Yeasted chickpea flour and sage flatbreads

Yeasted chickpea flour flatbread

Yeasted chickpea flour flatbread

On Saturday evening a restaurant gets cacophonous. The people at the bar get louder with each drink. Children who have missed their naps are crying for their dinner. Conversations cover conversations till all you hear is a sea of noise. At one point last night we stood in the wait station craving a pocket of quiet, and a waiter said, “Do you ever just stand here and get lost in the noise?” Letting it wash over you is your best defense, trying to make sense of it only gives you headache. There’s a festival in town this weekend, and it’s noisy from morning to night. Caravans of cars and trucks, bringing in booths, engines idling as they set up. Hordes of chattering tourists. Yard parties that stretch into the night. It leaves you wanting some peace and quiet. It makes you yearn for Sunday morning. Waking slowly, speaking quietly or not at all. Whether you go to church or not, maybe remembering times you did, remembering times you had to be calm and good. Maybe nursing a headache lingering from the raucous night before. So this morning we’re looking for Sunday songs. Songs about Sunday, songs that make you feel like Sunday morning, or songs that you like to listen to on a Sunday morning. As ever, the playlist is interactive. So add what you like, or leave a song in the comments and I’ll add it for you as soon as I get a chance.

What? Another flatbread recipe? That’s right! This time of year my favorite way to eat is lots of little dishes that you eat with your hands, so I’m constantly concocting some sort of flatbread to use as a utensil and a sopper-upper. This is a sort of version of socca, the french chickpea flour flatbread. I love socca, but I find it very difficult to make, so in an attempt to limit the amount of cursing I do in front of the boys, I like to develop less frustrating methods. I’ve added eggs, and that helped. But in this case, I added yeast and some regular flour. It’s still vegan, but it’s not gluten free any more. It was simple to work with, though! It all came together like a charm–easy to roll out and bake. And tasty, too!

Here’s the Sunday Songs playlist. Have a peaceful Sunday, everyone!


1 t yeast
1 t sugar
1/2 cup warm water

1 cup chickpea flour
1 cups flour
1 t salt
1 t sage
1/3 cup olive oil

Olive oil for the bowl

Combine the yeast, sugar, and 1/2 cup water in a large bowl. Set in a warm place for about 15 minutes, to get foamy.

Stir the olive oil into the yeast mixture. Add the dry ingredients and stir well. Add enough water to make a soft but workable dough – you might not need to add any. Knead it for about 3 or 4 minutes, then roll in an oil lined bowl. Set aside to rise for an hour and a half to two hours.

Preheat the oven to 425 and put two baking sheets in to warm. Break the dough into 4 parts and roll them to be about 1/4 inch thick. They’re sticky, but they shouldn’t be too hard to roll out.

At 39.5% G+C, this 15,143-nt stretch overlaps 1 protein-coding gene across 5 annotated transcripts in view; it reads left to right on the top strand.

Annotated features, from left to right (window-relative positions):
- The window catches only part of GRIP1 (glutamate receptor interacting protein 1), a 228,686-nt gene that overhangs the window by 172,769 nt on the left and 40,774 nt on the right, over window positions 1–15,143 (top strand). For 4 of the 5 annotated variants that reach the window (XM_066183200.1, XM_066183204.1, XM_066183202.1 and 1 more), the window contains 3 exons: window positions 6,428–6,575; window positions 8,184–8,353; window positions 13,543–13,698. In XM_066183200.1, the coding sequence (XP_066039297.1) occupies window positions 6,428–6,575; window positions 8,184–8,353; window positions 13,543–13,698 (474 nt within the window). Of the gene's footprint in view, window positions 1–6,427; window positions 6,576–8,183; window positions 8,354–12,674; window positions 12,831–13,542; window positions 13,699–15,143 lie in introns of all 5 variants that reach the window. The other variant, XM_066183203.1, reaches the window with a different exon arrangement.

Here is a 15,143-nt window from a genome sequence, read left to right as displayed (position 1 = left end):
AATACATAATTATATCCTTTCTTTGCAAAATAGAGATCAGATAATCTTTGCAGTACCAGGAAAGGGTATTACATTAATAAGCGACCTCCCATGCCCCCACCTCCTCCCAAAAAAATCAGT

Put them on the hot sheets. Cook for 5 – 10 minutes, till it’s brown and spotted on the bottom. Flip and cook for a few minutes till brown spots form on the other side.

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6 thoughts on “Yeasted chickpea flour and sage flatbreads

  1. I’ve added Miles Davis – Concierto de Aranjuez, from Sketches of Spain. When I used to be mildly hungover on a Sunday morning, this was often played. I thought The Commodores should be included too…

    You describe the cacophony very well, I’m glad I wasn’t there !

  2. I was about to say what Daddy Pig said about your description.

    We were out recently with a crowd who’s sound crescendoed as you described. I was designated driver and, not being desensitized with drink, found myself stealing away from the tables to a quiet bar with the hostess and servers.

    Sunday morning songs. The first that came to mind is The Doxology, which meant Father Neimen was done with sermon. It made me yearn to leave church and go outside to romp with my fellow “creatures here below” and my best friend, Jody. No offense to Father Niemen, who had silver hair, sapphire eyes, and a quiet grace. Tall and handsome like Gary Cooper.

    Second, John Cage 4’33”.

    I was thinking Sunday mornings are silent, but like 4’33”. Minimal human sounds.

    April Sundays are birds singing, maybe a breeze moving branches. Winter Sundays would be quite different, sounds of walking in snow, a crunch of ice.

    • Praise God from who all blessings flow?

      4’33” is a brilliant suggestion. And you’re right about the birds singing–it’s been wonderful. Not on this rainy day, of course, although we did see some remarkable black vultures all hunched up in the rain.

      • Yes, that’s the one. Our version was “praise god from whom all blessings flow”. It was an Episcopal church. I heard some proper english there, though I never acquired that language.

        Your birds are not singing? Ours are garrulous all day. I marvel at their cheery chatter against the backdrop of raindrop grey and misty baby green.

      • We’re in the city! They might be singing and I’m too anxious to notice. Maybe it’s my mood. I’ve been distracted by Clio-worries. (She’s okay, though)

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